At the start of June, Cameroonian President Paul Biya ordered the nation’s army to hold an emergency meeting to address a recent resurgence in cross-border attacks by Islamic State in West Africa Province (ISWAP) (gazettengr.com, June 1). ISWAP, for example, claimed attacks in Gassama, Amchide, and Fotokol in the Far North Region of Cameroon in March. The first ISWAP attack was on the Multinational Joint Task Force (MNTJF), which includes Cameroon, Chad, Niger, and Nigeria (and Benin, though it does not fight against ISWAP). The latter two attacks, by contrast, targeted the Cameroonian army (Twitter/HumPurse, April 4).
In April and May, ISWAP attacks in northern Cameroon continued. On May 31, ISWAP claimed the killing of two police officers as well as the theft of their weapons. On May 13, ISWAP claimed it had attacked an army base, causing the soldiers there to abandon their positions and flee (Twitter/Sahraaeye, May 31). Other attacks, such as one on May 11 in Mora, Cameroon, have been thwarted by the MNJTF. In another case, an ISWAP courier was arrested on a camel in N’guigmi, Niger, leading to the MNJTF’s uncovering of several hideouts around Monguno, Nigeria (Twitter/Zagazola/Makama, May 11). Notwithstanding the several successful raids, most recent attacks in Cameroon have been relatively small-scale. This compares to previous years, where dozens of Cameroonian as well as Chadian, Nigérien, and Nigerian soldiers have been killed on the shores of Lake Chad (see Terrorism Monitor, May 1, 2020).
ISWAP is apparently seeking to pilfer supplies from northern Cameroonian villages in order to replenish stocks in advance of the rainy season—as well as possibly punish civilians for not paying taxes to the group (HumAngle, May 26). ISWAP’s claimed attacks and history of operating in northern Cameroon indicate that the group was responsible for many, if not all, of the recent attacks. Meanwhile, the late Abubakar Shekau’s faction—which considers itself part of Islamic State (IS), but is not recognized as such—has also been taxing civilians around Lake Chad, including in northern Cameroon. This was the case both before and after Shekau’s death in an ISWAP-led operation (Twitter/@VincentFoucher, May 21). It is, therefore, possible that Shekau’s loyalists are also conducting some attacks in northern Cameroon, in addition to ISWAP. Shekau’s successor, Bakura, is also pushing the faction’s forces further south from Lake Chad towards Sambisa Forest, which straddles the Nigeria-Cameroon border (Twitter/@VincentFoucher, June 6). This forest was Shekau’s base, but was largely taken over by ISWAP since his death.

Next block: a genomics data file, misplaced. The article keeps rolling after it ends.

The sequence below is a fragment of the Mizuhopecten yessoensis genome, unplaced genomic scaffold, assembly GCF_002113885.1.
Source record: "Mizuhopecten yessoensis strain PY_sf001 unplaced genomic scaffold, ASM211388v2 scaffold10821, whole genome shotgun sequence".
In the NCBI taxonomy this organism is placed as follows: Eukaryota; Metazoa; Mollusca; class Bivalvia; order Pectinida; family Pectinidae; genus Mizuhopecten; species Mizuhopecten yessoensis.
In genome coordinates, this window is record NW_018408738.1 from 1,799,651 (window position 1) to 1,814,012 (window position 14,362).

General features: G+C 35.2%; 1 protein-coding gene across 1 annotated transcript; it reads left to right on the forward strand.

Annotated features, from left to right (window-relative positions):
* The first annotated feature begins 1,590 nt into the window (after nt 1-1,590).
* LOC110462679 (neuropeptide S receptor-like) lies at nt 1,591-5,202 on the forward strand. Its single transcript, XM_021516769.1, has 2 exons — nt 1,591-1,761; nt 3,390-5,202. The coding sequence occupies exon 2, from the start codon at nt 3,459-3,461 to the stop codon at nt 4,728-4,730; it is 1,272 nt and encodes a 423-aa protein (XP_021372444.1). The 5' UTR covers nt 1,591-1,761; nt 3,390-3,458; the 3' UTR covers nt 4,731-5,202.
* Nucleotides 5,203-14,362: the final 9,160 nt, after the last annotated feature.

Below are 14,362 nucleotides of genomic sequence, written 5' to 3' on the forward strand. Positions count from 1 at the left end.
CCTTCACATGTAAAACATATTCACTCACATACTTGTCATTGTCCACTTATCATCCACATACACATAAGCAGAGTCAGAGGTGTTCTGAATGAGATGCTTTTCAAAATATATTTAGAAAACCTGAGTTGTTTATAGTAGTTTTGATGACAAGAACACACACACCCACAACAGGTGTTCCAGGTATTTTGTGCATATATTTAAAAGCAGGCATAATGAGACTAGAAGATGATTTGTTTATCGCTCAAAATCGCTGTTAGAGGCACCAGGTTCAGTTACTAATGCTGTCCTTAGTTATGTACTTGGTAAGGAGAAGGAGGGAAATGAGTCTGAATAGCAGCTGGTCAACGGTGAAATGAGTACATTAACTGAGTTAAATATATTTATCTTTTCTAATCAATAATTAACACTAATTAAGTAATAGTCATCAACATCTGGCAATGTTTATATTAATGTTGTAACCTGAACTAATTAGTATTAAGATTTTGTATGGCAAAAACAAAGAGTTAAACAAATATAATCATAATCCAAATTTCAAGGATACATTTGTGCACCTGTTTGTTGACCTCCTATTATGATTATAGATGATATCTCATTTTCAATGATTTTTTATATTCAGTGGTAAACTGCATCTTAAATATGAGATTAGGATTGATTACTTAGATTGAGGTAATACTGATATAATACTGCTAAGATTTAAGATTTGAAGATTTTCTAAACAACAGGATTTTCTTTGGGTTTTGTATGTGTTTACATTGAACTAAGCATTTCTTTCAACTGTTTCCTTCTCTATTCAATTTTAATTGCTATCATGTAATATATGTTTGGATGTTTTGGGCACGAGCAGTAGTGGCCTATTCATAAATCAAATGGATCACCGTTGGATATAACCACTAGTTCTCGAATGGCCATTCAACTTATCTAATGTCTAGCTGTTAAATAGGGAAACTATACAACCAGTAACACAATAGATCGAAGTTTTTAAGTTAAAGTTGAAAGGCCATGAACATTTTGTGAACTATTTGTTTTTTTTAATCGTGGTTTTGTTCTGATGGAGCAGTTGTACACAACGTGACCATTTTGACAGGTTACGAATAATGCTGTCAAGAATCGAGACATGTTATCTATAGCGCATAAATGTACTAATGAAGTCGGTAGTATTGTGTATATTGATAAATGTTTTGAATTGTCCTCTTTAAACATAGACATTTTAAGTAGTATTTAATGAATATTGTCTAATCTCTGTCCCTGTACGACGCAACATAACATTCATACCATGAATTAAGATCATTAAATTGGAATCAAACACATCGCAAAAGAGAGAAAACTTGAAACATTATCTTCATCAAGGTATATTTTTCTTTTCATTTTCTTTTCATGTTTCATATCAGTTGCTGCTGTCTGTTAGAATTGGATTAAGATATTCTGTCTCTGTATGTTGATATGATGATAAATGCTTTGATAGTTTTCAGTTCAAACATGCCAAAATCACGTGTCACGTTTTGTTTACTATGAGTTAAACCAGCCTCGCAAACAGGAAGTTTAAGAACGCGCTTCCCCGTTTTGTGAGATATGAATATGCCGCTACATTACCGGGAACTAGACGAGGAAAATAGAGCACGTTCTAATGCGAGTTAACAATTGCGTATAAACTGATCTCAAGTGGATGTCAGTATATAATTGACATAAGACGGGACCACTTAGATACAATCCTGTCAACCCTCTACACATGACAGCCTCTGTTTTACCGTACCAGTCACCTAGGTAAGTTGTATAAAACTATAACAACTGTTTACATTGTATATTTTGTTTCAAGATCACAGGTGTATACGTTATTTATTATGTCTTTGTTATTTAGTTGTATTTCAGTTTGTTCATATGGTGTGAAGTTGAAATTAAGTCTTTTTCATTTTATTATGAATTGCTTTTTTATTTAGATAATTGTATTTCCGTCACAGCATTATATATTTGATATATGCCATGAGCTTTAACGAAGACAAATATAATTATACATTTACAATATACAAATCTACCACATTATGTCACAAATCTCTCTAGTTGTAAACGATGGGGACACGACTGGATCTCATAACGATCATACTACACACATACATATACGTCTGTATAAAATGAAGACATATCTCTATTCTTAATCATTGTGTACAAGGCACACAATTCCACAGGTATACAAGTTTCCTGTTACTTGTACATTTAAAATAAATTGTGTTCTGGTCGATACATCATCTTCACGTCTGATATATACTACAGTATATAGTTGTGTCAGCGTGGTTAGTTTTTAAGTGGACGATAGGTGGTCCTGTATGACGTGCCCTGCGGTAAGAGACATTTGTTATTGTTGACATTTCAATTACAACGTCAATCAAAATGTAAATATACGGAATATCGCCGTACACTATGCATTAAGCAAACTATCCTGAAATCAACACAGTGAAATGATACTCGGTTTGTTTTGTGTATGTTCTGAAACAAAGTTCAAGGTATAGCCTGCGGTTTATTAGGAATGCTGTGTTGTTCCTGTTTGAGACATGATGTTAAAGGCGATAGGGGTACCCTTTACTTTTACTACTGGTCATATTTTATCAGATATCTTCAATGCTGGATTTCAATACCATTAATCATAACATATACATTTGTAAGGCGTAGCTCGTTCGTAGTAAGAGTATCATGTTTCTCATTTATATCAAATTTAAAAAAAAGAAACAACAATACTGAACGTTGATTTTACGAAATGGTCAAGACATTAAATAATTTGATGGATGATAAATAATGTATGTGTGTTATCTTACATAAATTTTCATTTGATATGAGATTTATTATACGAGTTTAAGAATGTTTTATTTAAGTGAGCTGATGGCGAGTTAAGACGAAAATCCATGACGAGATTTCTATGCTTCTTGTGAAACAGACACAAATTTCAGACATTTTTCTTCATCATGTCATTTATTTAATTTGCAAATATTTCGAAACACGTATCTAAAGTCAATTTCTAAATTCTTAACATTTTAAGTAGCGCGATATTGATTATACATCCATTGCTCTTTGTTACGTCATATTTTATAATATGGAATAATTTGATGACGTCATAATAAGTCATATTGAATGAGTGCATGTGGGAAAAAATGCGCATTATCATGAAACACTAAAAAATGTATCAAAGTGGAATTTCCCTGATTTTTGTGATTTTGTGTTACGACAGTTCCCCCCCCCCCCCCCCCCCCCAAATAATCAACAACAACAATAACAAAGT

The Cameroonian military is being forced into action not only because of ISWAP’s targeting of its soldiers in these disruptive, albeit relatively small-scale, attacks, but also because of the resulting severe economic disruption. Thousands of villagers have been forced to flee their homes due to the looting of markets and farms, sometimes losing hundreds of cows to theft (voanews.com/Cameroon, April 19). Indeed, these “pilfering attacks” were a hallmark of the late Shekau, although since his death many of his former loyalists have since reintegrated into ISWAP. These militants may now be employing similar tactics under the ISWAP banner (vanguardngr.com, January 28).
Whether ISWAP or the late Shekau’s fighters are behind the incursions into Cameroon, the Cameroonian army’s response may lead to further “retaliatory” attacks by the two groups. Historically, the jihadists have escalated attacks against Nigeria’s neighbors when those countries’ armies increase the tempo of their counter-insurgency efforts. Therefore, despite a lull in attacks around Lake Chad since 2021, it is possible that the area will once again became a major battleground in the conflict going forward (punchng.com, August 5, 2021).